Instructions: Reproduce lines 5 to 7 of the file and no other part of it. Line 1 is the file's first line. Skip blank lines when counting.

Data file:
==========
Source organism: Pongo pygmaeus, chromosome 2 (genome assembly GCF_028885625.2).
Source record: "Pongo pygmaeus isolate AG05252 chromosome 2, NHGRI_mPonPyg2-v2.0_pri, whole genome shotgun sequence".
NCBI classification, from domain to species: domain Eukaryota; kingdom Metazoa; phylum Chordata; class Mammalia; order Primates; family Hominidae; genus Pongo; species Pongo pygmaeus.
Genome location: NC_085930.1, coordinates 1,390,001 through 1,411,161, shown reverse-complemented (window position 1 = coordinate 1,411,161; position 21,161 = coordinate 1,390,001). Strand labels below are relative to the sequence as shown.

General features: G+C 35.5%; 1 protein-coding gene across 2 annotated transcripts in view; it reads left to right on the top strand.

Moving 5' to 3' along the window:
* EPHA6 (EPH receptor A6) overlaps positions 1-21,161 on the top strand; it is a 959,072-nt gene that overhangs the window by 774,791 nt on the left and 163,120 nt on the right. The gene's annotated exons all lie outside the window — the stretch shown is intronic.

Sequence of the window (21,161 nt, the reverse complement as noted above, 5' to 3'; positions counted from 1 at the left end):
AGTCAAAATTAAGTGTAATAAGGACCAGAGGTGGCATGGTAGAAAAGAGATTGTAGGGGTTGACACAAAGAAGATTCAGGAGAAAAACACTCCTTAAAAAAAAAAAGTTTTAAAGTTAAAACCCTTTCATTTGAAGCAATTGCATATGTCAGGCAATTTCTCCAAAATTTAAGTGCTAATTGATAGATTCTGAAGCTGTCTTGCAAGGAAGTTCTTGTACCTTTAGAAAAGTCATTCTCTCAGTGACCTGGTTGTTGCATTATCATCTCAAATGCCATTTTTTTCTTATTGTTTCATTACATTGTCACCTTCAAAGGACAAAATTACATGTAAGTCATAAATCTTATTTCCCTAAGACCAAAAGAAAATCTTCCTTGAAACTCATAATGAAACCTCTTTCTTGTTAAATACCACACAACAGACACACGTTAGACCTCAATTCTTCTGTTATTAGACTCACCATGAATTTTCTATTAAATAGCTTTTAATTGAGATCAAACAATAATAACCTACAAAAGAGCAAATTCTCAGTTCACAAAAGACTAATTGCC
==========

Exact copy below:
General features: G+C 35.5%; 1 protein-coding gene across 2 annotated transcripts in view; it reads left to right on the top strand.

Moving 5' to 3' along the window:
* EPHA6 (EPH receptor A6) overlaps positions 1-21,161 on the top strand; it is a 959,072-nt gene that overhangs the window by 774,791 nt on the left and 163,120 nt on the right. The gene's annotated exons all lie outside the window — the stretch shown is intronic.